The man rolled up his right sleeve, exposing his forearm with two distended blue veins. The nurse tied the rubber band around his biceps and the arrow reached almost the bursting point. The drumbeat rose in intensity. A shot of light fell vertically on that naked arm as the other lights went out, and the nurse reached for the man's arms, but he rebuffed her with a lofty gesture and, seizing the syringe, penetrated one of those knotty veins. The drums ceased. A bluish liquid disappeared from the transparent cylinder.

There, sipping spritzers in the dark, at the start we'd talk politics, "what will the Americans do next week," "the World is not going to allow this, this is the twentieth century after all." Well, I knew too much about the world to sooth my fears with such illusions. The World was skiing the Austrian Alps, two hours drive from this dusty cellar where I sat, listening to those naive discussions about the World, or anyone's potent opinion and expected action as if some great distant cousin who should remember us.

Over the next twenty minutes, he imparts that his fine Ante-Bellum house is in a dangerous neighborhood, that he's in town three months now. Born in Chicago. Hopped a Greyhound to the Left Coast. Didn't like Lake Tahoe. Thought he'd try New Orleans. In construction. Father dead of alcohol.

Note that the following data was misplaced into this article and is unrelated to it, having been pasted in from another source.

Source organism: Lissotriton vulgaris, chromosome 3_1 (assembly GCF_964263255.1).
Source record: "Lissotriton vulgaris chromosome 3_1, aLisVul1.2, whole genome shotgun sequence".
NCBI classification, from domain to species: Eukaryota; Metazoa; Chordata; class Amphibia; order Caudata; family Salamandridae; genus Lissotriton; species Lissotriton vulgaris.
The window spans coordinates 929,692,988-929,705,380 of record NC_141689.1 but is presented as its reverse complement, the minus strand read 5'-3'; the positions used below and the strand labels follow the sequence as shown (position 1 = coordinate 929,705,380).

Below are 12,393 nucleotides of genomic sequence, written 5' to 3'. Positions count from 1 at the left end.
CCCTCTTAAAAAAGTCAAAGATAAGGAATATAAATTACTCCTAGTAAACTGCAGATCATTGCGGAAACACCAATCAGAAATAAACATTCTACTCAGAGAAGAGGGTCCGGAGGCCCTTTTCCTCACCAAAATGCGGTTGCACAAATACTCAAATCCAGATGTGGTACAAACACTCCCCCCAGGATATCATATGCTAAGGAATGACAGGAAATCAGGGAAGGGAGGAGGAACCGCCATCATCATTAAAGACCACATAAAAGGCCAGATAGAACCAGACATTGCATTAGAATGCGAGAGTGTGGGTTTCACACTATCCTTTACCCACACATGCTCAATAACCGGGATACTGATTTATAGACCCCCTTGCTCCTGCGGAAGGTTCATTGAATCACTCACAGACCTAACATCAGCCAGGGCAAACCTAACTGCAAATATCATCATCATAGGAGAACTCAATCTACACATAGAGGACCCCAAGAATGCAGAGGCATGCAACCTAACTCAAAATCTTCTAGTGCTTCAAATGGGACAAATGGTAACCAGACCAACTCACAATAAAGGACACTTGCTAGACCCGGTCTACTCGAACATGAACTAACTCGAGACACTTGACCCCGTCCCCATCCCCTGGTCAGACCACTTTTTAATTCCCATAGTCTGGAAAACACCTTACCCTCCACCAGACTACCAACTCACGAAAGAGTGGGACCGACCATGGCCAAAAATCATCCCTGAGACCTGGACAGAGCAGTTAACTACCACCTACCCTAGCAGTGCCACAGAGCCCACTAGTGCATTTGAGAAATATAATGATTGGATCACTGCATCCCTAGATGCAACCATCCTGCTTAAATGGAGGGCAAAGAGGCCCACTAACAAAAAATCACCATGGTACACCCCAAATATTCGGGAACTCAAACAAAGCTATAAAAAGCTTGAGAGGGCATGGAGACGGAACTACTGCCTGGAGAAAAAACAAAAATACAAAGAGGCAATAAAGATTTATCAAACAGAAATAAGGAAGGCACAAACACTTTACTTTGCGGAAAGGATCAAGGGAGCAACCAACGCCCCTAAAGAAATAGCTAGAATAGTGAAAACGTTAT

When Paul found us, two nymphs floating on a huge plastic lily pad, waves were rippling quickly across the pool. He undressed and dove between us, hello, I thought, my skin touching his, how lovely to meet you. The moon was being blown across the sky. We floated and watched as stars unloosed themselves and dropped silently into the pool around us.

Marilyn looks a little harried, older perhaps, a bit lined but no less beautiful. She is wearing a long, sleeveless dress, a 60's sitcom kind of dress, with a lace apron. Her upper arms are a little too...loose or something, not fat exactly. She raises her arm; the small patch of stubble in her armpit is not blonde. Still, she is engaging.

I look up at her. I am 10 and she is my mom.

With the advances in computer technology rendering insignificant the physical space between different "locations" on the net, the user is in his/her own pilot's seat to navigate through any amount and type of information he/she desires. The important issue is the user's interactive, cerebral exercise of linking concepts and seemingly unrelated ideas in new ways. Each new connection is a new way of interpreting the raw information, a new schema for evaluating the veracity of ideas and how an individual relates to them. This is the stuff of better critical thinking abilities, and the net is the quintessential metaphor to realize it.